Smokey Sunset

The smoke from the wildfires has returned – with a vengeance. I went out for a short walk around sunset last night and there was ash falling out of the sky. The sun was setting and there was a band at the base of the smoke where the sun was a big red ball. You can sort of see it between the trees in the first photo. In the second photo, the sun is blown out, but in actuality, it was a big red ball. I only had my phone with me so this was the best I could do. I sure hope the smoke dissipates soon – it’s hard to breath outdoors.


Smokey Sunset over the mountains
Smokey Sunset

Smokey Sunset

Star Trails at Sparks Lake

Saturday night I went with the local photography meet-up group to photograph the sunset and star trails at Sparks Lake.

Although there was a little smoke from a nearby wildfire on the horizon, it didn’t detract from the stars. It was a crystal clear night and perfect night for photography. There was a quarter moon setting behind us which gave enough light to illuminate the foreground.

Star Trails at Sparks Lake with Mt. Bachelor and Broken Top in the background.
Star Trails at Sparks Lake

This was my first attempt at star trails. And you just get one shot (unless you have multiple cameras or want to stay up all night). This star trail shot consisted of 120 photos taken over an hour – 30 second exposures with a one second interval in between. This is where the intervalometer is essential. I bought this one at Amazon for about $22. You can click on it for a link to Amazon. It is available for most camera makes and models.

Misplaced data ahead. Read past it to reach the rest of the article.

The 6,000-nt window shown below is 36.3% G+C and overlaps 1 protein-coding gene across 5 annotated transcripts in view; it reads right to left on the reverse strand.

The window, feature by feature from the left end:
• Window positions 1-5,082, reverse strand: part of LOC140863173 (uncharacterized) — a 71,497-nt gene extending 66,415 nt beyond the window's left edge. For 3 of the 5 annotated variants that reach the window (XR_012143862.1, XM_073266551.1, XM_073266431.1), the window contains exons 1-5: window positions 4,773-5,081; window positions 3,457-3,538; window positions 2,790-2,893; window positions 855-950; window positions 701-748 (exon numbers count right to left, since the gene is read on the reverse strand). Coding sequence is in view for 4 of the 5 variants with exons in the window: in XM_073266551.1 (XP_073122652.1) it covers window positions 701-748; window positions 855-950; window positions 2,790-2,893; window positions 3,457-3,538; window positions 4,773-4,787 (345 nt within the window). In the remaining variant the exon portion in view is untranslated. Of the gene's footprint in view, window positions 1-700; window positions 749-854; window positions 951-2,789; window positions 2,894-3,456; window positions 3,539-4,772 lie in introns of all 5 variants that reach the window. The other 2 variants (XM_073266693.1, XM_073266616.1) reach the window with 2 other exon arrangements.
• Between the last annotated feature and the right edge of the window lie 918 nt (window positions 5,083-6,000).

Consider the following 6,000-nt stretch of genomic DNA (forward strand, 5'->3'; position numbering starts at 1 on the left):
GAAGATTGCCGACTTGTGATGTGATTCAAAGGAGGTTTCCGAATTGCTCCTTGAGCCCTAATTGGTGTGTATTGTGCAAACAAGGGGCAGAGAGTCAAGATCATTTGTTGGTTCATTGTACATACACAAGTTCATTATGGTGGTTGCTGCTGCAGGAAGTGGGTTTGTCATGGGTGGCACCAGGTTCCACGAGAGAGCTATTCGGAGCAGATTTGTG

I spent a little time learning how to use the intervalometer – it’s really quite simple. On your camera you set your shutter speed to bulb, the aperture to the smallest you can, and experiment with the ISO. I had mine set at 1600. A wide-angle lens is also necessary. Mine was set at 18mm. Then you set the intervalometer to the length of the exposure (mine was 30 seconds), the interval between shots (mine was set at 1 second), and the number of photos you want the camera to take (I set mine at 120 which meant a little over an hour). You can set it for as long a 399 photos. It’s a good idea to take a few test shots before starting the intervalometer so you know if you have to adjust the ISO setting. Then you just sit back for an hour and wait for the camera to finish taking the photos.

I downloaded my photos into Lightroom and made synchronized adjustments to the photos before exporting them to a folder on my desktop. Then I processed the photos in a free download called StarStaX. It’s easy to use and processes the photos quickly.

While this was only my first time trying this, I was happy with the results. Next time I might go for more exposures.

In any event, I had a lot of fun doing this.